The lawsuit accuses President Biden of overstepping his authority in directing the government to cancel as much as $20,000 in student loan debt for millions of people.
Send any friend a story
As a subscriber, you have 10 gift articles to give each month. Anyone can read what you share.
Give this articleGive this articleGive this article
By Michael D. Shear
Sept. 29, 2022, 3:27 p.m. ET
WASHINGTON — Six Republican-led states took legal action Thursday to block President Biden from wiping away billions of dollars in student loan debt, even as the administration tried to avoid a court challenge by reducing the number of people eligible for relief.
A lawsuit filed in federal court by Leslie Rutledge, the Republican attorney general of Arkansas, accuses Mr. Biden of vastly overstepping his authority last month when he announced the government would forgive as much as $20,000 in student loan debt, a far-reaching move that the nonpartisan Congressional Budget Office estimated could cost $400 billion over the course of the next three decades.
“President Biden’s unlawful political play puts the self-wrought college-loan debt on the backs of millions of hardworking Americans who are struggling to pay their utility bills and home loans in the midst of Biden’s inflation,” Ms. Rutledge said in a statement on Thursday. “President Biden does not have the power to arbitrarily erase the college debt of adults who chose to take out those loans.”
The states of Kansas, Missouri, Iowa, South Carolina and Nebraska joined the lawsuit, which attacks Mr. Biden’s claim that the debt relief is justified by a federal law authorizing actions during a health emergency like the coronavirus pandemic. The Republican officials in those states note that Mr. Biden recently declared the pandemic to be over in an interview with “60 Minutes” on CBS.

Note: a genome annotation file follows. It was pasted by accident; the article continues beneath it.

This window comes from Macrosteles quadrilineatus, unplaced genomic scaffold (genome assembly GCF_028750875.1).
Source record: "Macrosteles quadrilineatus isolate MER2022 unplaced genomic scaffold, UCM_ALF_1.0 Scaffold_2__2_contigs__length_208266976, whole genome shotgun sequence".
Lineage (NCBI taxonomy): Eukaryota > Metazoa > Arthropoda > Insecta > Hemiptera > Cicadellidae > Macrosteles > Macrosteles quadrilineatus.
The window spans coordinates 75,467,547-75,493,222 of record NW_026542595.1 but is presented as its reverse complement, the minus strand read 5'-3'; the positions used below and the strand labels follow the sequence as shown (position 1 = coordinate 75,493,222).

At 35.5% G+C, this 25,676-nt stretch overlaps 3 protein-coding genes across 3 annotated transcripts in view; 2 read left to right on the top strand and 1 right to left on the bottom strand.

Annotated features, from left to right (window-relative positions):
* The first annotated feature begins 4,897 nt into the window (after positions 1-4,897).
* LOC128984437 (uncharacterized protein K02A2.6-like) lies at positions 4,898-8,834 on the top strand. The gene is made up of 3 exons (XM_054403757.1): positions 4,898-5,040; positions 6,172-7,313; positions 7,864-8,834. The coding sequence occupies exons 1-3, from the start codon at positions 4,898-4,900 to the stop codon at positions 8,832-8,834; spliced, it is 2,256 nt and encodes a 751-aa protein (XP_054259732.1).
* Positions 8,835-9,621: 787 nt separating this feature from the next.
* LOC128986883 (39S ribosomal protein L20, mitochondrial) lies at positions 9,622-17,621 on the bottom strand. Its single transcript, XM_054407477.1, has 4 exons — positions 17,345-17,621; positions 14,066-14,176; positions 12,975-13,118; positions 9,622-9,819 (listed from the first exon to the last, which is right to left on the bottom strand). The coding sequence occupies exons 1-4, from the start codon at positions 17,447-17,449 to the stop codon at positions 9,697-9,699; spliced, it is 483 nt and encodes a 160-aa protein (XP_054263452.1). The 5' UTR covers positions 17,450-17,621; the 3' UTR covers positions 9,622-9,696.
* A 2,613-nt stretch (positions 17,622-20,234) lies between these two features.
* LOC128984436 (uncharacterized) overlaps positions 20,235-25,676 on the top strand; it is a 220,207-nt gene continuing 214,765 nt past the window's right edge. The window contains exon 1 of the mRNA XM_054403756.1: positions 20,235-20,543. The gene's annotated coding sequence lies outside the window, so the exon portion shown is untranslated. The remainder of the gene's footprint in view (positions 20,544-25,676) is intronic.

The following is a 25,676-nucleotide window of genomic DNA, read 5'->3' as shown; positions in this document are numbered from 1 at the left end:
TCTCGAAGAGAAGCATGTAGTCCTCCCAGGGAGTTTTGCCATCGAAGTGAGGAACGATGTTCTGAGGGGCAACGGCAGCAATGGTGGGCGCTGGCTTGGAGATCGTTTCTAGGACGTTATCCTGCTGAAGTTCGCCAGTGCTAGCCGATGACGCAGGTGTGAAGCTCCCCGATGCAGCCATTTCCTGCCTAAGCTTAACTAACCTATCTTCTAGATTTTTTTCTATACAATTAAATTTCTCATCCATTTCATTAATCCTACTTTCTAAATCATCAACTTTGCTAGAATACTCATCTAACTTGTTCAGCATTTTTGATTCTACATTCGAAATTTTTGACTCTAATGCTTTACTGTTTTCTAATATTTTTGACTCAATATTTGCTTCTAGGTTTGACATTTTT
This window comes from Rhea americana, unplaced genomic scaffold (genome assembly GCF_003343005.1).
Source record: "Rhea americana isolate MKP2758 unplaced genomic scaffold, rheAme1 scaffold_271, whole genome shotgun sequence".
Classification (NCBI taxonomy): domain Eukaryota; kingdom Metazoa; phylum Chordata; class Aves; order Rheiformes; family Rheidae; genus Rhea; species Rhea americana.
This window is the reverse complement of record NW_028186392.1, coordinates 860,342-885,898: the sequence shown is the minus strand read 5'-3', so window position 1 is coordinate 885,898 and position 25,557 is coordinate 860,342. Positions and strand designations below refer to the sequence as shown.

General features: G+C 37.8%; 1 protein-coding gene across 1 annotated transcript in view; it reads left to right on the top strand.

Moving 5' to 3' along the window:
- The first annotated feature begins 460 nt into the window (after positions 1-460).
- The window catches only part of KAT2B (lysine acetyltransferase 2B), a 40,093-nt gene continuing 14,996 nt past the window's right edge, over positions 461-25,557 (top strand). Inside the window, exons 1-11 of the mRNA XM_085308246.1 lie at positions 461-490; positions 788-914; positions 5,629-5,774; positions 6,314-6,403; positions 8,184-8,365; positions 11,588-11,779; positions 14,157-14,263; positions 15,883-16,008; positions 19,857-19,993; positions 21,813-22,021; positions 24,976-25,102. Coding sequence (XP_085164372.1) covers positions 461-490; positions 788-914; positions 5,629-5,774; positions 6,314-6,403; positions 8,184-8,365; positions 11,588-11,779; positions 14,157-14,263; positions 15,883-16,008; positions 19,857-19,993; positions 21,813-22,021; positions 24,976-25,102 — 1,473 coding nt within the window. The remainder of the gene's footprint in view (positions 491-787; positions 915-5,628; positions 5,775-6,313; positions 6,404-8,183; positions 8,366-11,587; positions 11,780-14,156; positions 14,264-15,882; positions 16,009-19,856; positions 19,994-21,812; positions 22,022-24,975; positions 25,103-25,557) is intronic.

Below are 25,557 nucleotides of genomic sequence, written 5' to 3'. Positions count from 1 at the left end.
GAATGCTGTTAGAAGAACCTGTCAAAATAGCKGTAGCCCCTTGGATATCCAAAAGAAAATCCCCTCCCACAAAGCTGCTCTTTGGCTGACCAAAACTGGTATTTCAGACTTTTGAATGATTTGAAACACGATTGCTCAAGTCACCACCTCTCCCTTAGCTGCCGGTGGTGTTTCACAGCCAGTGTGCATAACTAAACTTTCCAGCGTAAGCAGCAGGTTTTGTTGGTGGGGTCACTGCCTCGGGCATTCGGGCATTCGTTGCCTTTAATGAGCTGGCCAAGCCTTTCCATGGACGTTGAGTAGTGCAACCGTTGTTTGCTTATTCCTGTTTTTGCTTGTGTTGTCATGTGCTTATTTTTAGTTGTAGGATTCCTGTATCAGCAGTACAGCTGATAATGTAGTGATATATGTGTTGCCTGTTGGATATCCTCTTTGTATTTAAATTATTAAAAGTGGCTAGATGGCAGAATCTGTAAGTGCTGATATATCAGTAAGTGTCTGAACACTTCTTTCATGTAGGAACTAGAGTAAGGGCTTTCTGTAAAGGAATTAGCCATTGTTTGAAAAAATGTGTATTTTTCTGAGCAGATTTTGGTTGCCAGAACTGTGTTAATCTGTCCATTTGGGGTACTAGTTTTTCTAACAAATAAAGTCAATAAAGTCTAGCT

Abdullah Hasan, a White House spokesman, said the lawsuit is attempting to stop Mr. Biden from providing much-needed relief to people who are struggling in the wake of the pandemic.
“Republican officials from these six states are standing with special interests and fighting to stop relief for borrowers buried under mountains of debt,” Mr. Hasan said. “The president and his administration are lawfully giving working- and middle-class families breathing room as they recover from the pandemic and prepare to resume loan payments in January.”
The lawsuit, first reported by The Associated Press, is the second attempt this week to shut down the loan forgiveness program, which is one of the president’s major achievements during nearly two years in office. On Tuesday, a conservative legal group filed a lawsuit seeking to block debt cancellation, saying the program would force people to pay taxes on the debt that was forgiven.
Before the latest legal challenges, the Education Department on Thursday announced that it would no longer forgive the debt for students with federal student loans that are held by private companies. Eliminating eligibility for those students could make it harder for the Republican attorneys general to successfully attack the entire program in court.
There are only about 770,000 people who hold that kind of debt, out of about 40 million who would still be able to apply for relief, according to officials. Students with federal student loans would be eligible for $10,000 in relief, while those with Pell grants for people from low-income families would be able to apply for $20,000 in debt cancellation.